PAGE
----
Champions League: Semifinal Draw Sets Up 2011-12 Competion’s Two Leading Countries

Mario Goetze of Borussia Dortmund (Google Creative Commons)

Mario Goetze of Borussia Dortmund (Google Creative Commons)

Friday’s Champions League semifinal draw will have been particularly pleasurable for those symmetrically inclined.

The 2011-12 Bundesliga winners (Borussia Dortmund) are taking on the same season’s La Liga champions (Real Madrid) in one match, with each division’s runners-up (Bayern Munich and Real Madrid respectively) of that campaign contesting the other. For an added bonus, both German sides will be at home for the first-leg.

More pertinently (and interestingly!) for football fans, the composition of the draw means the possibility of an all-Spanish or all-German final remains alive—with the prospect of a Wembley ‘El Clasico’ particularly enticing for those who have been so captivated by the rivalry in recent years.

Oh, and of course both games are pretty darn appealing in their own right.

A guaranteed final between a Spanish and German club may have been the more suitable conclusion to a season in which both country’s clubs have been the dominant forces in the Champions League (and it may still transpire as such). Whoever ends up in London in May, an exciting conclusion to the tournament is on the horizon.

Real Madrid and Bayern Munich safely navigated their way to the last four earlier in the week. The former were given a second-half scare by a Galatasaray side who admirably did not give up the fight, despite being 4-0 down on aggregate prior to Emmanuel Eboue initially reducing the deficit.

You suspect Jose Mourinho will be pleased to have avoided Bayern. On performance at least, the Bavarian giants can quite reasonably claim to be a team to be feared. Even considering Serie A’s comparative inferiority at this present time, their opponents Juventus had shown in their results throughout this season’s tournament they were not a team to take lightly.

Bayern’s overall 4-0 victory highlighted the strength and growing confidence of this group. You imagine it will be with some relish they approach the task of taking on Barcelona.

Watching Paris Saint-Germain recoil as they did at Lionel Messi’s introduction in their Champions League quarterfinal with the Catalans was a shame. Up until that point they deserved their goal advantage over Barcelona.  Tito Vilanova’s side passed the ball with typical conviction, but lacked the decisive incisiveness of their Argentinian talisman.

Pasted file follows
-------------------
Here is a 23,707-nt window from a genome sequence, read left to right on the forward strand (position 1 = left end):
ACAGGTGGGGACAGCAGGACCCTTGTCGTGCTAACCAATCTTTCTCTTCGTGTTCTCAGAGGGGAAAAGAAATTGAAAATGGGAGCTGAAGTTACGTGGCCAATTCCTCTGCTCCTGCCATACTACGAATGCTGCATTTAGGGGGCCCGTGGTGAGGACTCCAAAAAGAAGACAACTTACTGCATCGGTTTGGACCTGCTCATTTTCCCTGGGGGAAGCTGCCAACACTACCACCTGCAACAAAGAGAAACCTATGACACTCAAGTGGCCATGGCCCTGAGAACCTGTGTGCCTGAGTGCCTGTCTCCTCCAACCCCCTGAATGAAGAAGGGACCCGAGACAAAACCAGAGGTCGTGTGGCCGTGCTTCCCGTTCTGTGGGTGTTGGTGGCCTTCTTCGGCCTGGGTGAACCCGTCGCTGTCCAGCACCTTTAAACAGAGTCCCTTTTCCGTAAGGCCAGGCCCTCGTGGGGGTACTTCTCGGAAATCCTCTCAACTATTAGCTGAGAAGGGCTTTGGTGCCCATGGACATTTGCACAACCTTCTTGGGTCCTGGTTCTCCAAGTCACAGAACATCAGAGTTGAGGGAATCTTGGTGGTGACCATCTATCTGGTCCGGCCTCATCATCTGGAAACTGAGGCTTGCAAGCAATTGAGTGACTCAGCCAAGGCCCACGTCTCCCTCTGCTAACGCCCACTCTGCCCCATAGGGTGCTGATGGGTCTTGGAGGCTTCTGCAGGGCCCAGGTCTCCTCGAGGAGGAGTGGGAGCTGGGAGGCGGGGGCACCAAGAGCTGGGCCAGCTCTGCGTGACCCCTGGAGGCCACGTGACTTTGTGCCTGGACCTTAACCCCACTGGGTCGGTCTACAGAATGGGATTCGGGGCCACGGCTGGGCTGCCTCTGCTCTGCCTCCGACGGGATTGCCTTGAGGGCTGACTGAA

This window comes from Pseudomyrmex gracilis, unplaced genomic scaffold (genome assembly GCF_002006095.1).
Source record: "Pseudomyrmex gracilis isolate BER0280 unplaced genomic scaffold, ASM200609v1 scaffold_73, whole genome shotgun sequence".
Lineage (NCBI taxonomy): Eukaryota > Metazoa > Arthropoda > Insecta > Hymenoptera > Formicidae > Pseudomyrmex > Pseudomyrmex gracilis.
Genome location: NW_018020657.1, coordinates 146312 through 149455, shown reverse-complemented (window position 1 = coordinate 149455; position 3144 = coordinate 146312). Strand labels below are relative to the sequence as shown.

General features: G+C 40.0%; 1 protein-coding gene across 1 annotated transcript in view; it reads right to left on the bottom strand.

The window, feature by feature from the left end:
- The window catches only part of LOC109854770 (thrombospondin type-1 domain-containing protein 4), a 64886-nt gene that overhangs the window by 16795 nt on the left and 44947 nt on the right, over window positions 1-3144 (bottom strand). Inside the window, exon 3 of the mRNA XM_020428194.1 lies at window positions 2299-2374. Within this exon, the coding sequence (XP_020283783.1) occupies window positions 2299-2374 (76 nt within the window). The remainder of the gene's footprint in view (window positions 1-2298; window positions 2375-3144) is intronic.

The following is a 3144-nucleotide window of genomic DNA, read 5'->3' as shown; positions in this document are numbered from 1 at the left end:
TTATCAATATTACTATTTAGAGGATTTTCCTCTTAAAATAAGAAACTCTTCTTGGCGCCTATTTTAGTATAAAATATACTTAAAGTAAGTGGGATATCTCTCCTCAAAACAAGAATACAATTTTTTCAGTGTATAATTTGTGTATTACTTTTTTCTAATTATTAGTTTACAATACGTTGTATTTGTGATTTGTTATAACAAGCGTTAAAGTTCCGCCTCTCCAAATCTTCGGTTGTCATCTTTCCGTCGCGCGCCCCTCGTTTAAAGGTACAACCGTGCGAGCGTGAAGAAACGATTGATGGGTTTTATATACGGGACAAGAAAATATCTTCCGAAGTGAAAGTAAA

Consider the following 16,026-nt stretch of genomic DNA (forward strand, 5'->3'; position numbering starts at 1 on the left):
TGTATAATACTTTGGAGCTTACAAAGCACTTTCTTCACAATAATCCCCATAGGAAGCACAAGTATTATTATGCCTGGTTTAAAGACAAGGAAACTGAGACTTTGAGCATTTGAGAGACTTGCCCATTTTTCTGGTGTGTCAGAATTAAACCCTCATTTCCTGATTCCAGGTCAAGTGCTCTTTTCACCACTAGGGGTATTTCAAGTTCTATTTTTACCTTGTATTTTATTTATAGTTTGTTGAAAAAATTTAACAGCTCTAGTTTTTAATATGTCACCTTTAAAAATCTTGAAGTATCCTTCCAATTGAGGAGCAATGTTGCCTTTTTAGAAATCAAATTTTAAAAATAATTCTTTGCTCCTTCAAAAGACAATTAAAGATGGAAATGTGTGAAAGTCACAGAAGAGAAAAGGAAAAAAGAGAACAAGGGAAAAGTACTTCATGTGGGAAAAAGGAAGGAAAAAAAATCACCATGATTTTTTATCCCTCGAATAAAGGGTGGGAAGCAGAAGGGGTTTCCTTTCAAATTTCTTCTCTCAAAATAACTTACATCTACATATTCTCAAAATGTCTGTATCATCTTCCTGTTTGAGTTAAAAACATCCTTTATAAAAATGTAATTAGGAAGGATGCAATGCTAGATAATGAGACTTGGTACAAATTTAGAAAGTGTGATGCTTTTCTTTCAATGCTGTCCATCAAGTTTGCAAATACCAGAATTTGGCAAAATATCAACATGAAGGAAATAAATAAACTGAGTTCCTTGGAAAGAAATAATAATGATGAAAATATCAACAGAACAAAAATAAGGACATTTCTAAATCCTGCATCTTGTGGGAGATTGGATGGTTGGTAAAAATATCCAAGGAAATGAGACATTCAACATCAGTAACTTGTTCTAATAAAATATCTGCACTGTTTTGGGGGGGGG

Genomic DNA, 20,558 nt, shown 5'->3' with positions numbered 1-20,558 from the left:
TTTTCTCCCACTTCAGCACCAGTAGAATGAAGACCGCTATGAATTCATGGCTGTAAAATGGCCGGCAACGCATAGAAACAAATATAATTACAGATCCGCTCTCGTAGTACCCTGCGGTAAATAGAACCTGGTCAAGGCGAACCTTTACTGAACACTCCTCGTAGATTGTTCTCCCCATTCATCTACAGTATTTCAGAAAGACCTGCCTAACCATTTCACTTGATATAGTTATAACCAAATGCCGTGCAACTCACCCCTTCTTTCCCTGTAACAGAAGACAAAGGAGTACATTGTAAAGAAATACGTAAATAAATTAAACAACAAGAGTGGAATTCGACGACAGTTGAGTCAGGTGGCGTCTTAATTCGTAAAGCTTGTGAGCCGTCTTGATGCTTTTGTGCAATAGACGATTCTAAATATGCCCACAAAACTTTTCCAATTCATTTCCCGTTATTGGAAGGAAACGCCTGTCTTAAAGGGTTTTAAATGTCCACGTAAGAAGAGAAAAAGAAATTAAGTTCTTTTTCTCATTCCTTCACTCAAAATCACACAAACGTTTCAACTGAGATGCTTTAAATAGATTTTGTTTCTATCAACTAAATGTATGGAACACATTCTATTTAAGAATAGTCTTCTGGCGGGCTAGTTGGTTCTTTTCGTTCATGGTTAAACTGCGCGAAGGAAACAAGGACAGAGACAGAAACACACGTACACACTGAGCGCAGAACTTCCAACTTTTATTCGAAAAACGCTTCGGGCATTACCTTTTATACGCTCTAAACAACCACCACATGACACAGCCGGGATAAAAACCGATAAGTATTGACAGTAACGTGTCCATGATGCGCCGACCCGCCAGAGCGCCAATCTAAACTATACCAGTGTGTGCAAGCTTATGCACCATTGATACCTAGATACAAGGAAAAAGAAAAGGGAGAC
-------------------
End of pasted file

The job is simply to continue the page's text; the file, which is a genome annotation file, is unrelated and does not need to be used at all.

The swiftness with which PSG cut them apart will certainly give Bayern cause for optimism. Lucas Moura’s thrilling directness unsettled the Barca defense time and time again, while the exquisite combination between Zlatan Ibrahimovic and Javier Pastore for the latter’s goal highlighted Gerard Pique and co’s vulnerability when faced with a give-and-go of such intelligence.

How Bayern respond to (what might be by then a fully-fit) Messi might prove the deciding factor later this month. Though already this season we have been shown it is not wise to count Barcelona out until the final bell has rung. Less we forget too, the two club’s meeting brings into contact Pep Guardiola’s lifelong love with his soon to be employer.

Guardiola’s old adversary Mourinho will be preparing for a Borussia Dortmund team not short on guts. Even with the assistance of some questionable officiating, their defeat of Malaga was testament to their unwillingness to give up.

Spain’s precocious Champions League debutants, Malaga under Manuel Pellegrini have proven themselves a worthy presence at this latter stage of the competition. That it may be this team’s last experience in this wider company for some time is a harsh consequence of the convoluted financial means with which they reached this point.

As it was, their inexperience cost them, with Dortmund’s return to prominence having prepared them well for life in reach of a final place. Real Madrid will likely provide a thorough examination of just how far they have progressed.

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